|Del Albright's Writings and Columns|
|Wheels of Time
("Tail" of the Lobster)
By Del Albright, BlueRibbon Ambassador
We called it “The Lobster” because I guess you could say it looked like one. With two bug eyes peeking out from along side an exposed radiator, and a tail that swished around plenty in the sand washes of southern California, it did sort’a remind folks of a land-lubing, wheel-sprouting lobster. It was our buggy. It was my first OHV. I have a story to tell about these wheels of time.
It was forty plus years ago that I took the picture in this article. That’s how long I’ve been wheeling. Seems like yesterday in some ways. In other ways, it tells quite a tale about the last forty years.
My brother Dale is on the left, and Dad (Elmer) is on the right. We are somewhere in the southern California desert where motorized vehicles are currently not allowed. The year was 1962.
The buggy was a chopped down 1952 Studebaker Commander that my Dad picked up for next to nothing. But in those days, $150 a week was a livable salary and old rigs didn’t cost much (by today’s dollars). Dad shortened the frame, put in a truck tranny, and slapped on some hay bailer tires. We left the old V-8 water-pumper engine from the Stude’ exposed to the world. Better cooling that way.
Dad was a machinist and welder, so fabricating the roll cage, parts, adaptor plates and driver compartment was second nature to him. I held the light and handed him tools during most of the construction.
The first time we towed the Lobster to DMV for licensing, we didn’t quite have the tow bar design perfected. I remember riding with Dad in our ’64 Ford truck and seeing the Lobster come whipping up alongside the truck while we were on the freeway. Ooops. Some modifications and redesigning quickly fixed that situation.
When I look back on 1962 and the Lobster, I still smile today. But the wheels of time have sure changed things in the last forty years. That was a year before JFK was assassinated, but the year he “invented” the Green Berets (US Army Special Forces) that I later joined.
That was 7 years before man walked on the moon. That was my first year of high school. The Cuban Missile Crisis took place in ’62 and one of the great movies of the year was Days of Wine and Roses.
1962, Mississippi: President Kennedy ordered Federal Marshals to escort James Meredith, the first black student to enroll at the University of Mississippi, to campus. A riot broke out and before the National Guard could arrive to reinforce the marshals, two students were killed.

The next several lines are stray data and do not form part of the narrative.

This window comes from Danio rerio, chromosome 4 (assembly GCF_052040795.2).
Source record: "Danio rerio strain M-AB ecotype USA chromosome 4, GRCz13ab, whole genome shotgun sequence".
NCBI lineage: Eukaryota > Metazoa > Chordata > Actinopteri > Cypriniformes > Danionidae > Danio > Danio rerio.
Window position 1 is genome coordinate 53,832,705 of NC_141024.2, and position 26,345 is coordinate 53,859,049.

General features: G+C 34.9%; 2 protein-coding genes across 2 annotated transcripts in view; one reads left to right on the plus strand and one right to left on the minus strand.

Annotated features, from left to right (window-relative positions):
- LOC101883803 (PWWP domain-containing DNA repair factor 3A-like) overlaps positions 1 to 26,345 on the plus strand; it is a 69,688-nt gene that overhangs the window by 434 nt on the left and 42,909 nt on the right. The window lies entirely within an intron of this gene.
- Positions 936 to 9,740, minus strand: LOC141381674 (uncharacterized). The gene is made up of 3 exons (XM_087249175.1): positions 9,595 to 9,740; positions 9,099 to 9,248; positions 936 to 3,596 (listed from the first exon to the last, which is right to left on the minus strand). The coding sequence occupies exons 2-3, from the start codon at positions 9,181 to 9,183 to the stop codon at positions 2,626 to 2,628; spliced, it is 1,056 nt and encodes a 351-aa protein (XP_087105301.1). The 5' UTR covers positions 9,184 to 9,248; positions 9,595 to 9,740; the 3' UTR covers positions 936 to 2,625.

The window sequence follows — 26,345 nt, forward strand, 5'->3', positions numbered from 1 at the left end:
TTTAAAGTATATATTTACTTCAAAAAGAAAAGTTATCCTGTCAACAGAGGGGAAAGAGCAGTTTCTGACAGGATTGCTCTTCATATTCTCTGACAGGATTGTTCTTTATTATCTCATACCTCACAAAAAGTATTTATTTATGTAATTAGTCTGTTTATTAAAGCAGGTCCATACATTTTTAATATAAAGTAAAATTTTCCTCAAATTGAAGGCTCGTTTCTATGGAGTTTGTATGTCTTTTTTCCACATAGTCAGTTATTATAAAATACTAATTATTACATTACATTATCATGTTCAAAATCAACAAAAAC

Tony Bennett won a Grammy for the song “I Left My Heart In San Francisco,” and the song “Sherry” was top on the pop chart.
Very importantly, 1962 was two years before the 1964 (original) Wilderness Act. Much has changed in our recreation world since those days. As an example, I remember Dad and I going to Competition Hill in Glamis, only to be perturbed because there were a couple hundred folks there on a holiday weekend. Now you might find a couple hundred thousand on a holiday.
I vividly remember a mud adventure with the buggy that makes me smile still today. Dad got it stuck in a mud hole, and asked me to jump out and push. Of course, being a strong teenager, I did. Well, there were no mud flaps or fenders on it, so when I started pushing and Dad put the cobs to that old V-8, the mud started to fly. I got a huge face full of mud and he got a great laugh out of the episode!
Dad, brother and I spent quite a few years poking around the dunes, the washes, the brush country and the mountains with that buggy. We hunted, we wheeled, we explored, and just plain had fun in that rig for a lot of years. I ended up taking it to Humboldt State University (Arcata, CA) with me after returning from Viet Nam and enrolling in college there.
The Lobster saw many miles of the South Spit in Eureka, CA, where closures have since changed that. In those days, I’d have to drive carefully along the shoreline as huge redwood tree stumps and root burls lined the ocean shore. Now that logging is pretty much a thing of the past in that area, especially for large redwoods, I’m sure the stumps and burls are not around much.
The Lobster saw Black Sands Beach; now closed, and many other areas of northern California that have since come under Wilderness or other restrictions.
But the point of this is not so much to bemoan the loss of public lands and motorized access in the last forty years, but to drive home the point that we all must be involved if we want to be part of the future of where we can recreate. The old Lobster has long since retired; but it’s spirit lives on.
It represented a unique freedom of expression and travel that many of us live for. It reminds many of us baby boomers of our childhood and early carefree times. In fact, many folks believe if you can remember the “60’s, then you weren’t there. But be that as it may, I truly remember, and will never forget, how a ’52 Studebaker changed my life, and how much fun I had in the 60’s.
The wheels of time keep rolling on, whether you’re involved or not. If you want your kids to enjoy the spirit of recreation we have now, then it’s up to all of us to find your own Lobster for your kids and friends, and pass on the spirit to them.